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Date:   Wed, 6 May 2020 13:07:22 +0200
From:   Greg KH <>
To:     Jia-Ju Bai <>
Subject: Re: [PATCH] media: usb: ttusb-dec: avoid buffer overflow in
 ttusb_dec_handle_irq() when DMA failures/attacks occur

On Wed, May 06, 2020 at 06:13:01PM +0800, Jia-Ju Bai wrote:
> Hi Greg,
> Thanks for the reply :)
> On 2020/5/6 2:10, Greg KH wrote:
> > On Tue, May 05, 2020 at 10:21:10PM +0800, Jia-Ju Bai wrote:
> > > In this case, "buffer[4] - 1 < ARRAY_SIZE(rc_keys)"
> > > can be first satisfied, and then the value of buffer[4] can be changed
> > > to a large number, causing a buffer-overflow vulnerability.
> > Um, maybe.  I agree testing and then using the value can cause problems
> > when userspace provides you with that data and control, but for
> > DMA-backed memory, we are in so much other trouble if that is the case.
> > 
> > > To avoid the risk of this vulnerability, buffer[4] is assigned to a
> > > non-DMA local variable "index" at the beginning of
> > > ttusb_dec_handle_irq(), and then this variable replaces each use of
> > > buffer[4] in the function.
> > I strongly doubt this is even possible.  Can you describe how you can
> > modify DMA memory and if so, would you do something tiny like this?
> > 
> I have never modified DMA memory in the real world, but an attacker can use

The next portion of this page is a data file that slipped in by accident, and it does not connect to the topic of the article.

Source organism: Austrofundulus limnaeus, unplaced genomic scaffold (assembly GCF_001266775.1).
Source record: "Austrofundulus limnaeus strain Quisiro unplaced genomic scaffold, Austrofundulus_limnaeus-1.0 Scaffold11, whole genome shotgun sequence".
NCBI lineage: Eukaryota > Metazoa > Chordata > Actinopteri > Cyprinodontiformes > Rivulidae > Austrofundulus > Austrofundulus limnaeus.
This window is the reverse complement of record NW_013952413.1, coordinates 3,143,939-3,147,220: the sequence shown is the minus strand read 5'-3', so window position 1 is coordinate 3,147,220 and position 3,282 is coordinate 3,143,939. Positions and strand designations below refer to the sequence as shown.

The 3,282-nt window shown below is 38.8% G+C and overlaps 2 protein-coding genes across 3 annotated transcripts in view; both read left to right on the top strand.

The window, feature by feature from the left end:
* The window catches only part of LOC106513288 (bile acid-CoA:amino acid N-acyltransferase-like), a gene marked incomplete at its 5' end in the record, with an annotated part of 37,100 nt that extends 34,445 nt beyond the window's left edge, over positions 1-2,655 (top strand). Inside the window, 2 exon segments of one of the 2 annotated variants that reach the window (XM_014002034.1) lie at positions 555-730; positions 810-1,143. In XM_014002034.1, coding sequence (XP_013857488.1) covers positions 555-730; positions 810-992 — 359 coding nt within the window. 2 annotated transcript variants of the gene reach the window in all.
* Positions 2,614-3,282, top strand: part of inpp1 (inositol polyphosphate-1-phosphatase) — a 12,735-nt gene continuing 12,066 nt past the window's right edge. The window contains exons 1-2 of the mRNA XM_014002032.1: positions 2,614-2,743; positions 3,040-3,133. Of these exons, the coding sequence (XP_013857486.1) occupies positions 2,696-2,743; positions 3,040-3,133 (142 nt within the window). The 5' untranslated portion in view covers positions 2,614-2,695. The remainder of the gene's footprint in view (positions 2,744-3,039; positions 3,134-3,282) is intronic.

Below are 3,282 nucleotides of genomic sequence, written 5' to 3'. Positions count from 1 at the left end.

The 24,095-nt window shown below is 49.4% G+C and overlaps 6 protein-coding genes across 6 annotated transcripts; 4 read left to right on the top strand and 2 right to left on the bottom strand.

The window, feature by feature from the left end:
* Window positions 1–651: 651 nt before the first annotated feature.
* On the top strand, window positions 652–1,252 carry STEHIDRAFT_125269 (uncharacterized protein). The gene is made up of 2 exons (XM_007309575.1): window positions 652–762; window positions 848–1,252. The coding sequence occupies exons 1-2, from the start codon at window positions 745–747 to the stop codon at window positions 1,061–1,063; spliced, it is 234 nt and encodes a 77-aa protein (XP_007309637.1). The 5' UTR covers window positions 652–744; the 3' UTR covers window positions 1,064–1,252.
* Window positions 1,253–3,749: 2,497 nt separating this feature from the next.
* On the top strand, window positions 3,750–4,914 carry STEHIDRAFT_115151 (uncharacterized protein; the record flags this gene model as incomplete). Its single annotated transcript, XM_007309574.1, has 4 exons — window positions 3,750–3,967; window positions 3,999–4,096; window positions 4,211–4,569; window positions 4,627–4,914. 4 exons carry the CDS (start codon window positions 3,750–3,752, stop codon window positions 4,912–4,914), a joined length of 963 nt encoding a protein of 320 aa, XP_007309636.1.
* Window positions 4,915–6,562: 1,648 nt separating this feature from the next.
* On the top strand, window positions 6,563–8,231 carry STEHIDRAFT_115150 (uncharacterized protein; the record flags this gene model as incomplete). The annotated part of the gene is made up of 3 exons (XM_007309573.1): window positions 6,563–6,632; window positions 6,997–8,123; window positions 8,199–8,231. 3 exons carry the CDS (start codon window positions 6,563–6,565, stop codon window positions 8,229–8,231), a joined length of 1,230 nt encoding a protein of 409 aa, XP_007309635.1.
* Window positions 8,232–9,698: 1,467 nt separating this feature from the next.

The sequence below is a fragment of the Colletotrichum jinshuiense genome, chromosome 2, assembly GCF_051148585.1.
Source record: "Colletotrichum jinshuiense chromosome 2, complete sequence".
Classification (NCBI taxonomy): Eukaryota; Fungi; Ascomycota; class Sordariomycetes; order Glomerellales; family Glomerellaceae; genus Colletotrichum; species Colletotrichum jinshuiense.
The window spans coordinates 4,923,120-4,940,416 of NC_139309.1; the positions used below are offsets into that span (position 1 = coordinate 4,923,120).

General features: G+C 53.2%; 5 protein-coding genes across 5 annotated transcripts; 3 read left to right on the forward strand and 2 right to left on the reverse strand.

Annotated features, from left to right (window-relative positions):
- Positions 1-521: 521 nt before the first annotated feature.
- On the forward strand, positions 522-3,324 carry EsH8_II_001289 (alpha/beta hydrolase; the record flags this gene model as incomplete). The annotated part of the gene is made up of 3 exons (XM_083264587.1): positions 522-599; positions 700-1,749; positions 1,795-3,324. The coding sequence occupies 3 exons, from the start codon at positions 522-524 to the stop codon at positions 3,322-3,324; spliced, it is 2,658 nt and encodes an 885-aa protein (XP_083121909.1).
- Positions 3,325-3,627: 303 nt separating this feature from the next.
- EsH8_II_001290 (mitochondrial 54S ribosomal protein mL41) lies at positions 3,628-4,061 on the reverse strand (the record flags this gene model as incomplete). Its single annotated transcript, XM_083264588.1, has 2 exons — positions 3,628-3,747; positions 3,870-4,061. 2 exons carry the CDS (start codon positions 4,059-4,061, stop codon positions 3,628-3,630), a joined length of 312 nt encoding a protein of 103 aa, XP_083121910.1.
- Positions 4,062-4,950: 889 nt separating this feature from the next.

> a malicious device to do this.
> There is a video that shows how to use the Inception tool to perform DMA
> attacks and login in the Windows OS without password:

If you have control over the hardware, and can write to any DMA memory,
again, there's almost nothing a kernel can do to protect from that.

> Besides, the Windows OS resists against DMA attacks by disabling DMA of
> external devices by default:

So does Linux :)

> Considering that this patch is for a USB media driver, I think that an
> attacker can just insert a malicious USB device to modify DMA memory and
> trigger this bug.

USB devices do not touch DMA memory so they physically can not do things
like what thunderbolt devices can do.

> Besides, not related to this patch, some drivers use DMA to send/receive
> data (such as the URB used in USB drivers and ring descriptors used in
> network drivers). In this case, if the data is malicious and used as an
> array index through DMA, security problems may occur.
> In my opinion, similar to the data from userspace, the data from hardware
> may be also malicious and should be checked.
> Maybe we could discuss this issue with DMA driver developers?

Sure, but I think that's outside the scope of this tiny patch :)


greg k-h

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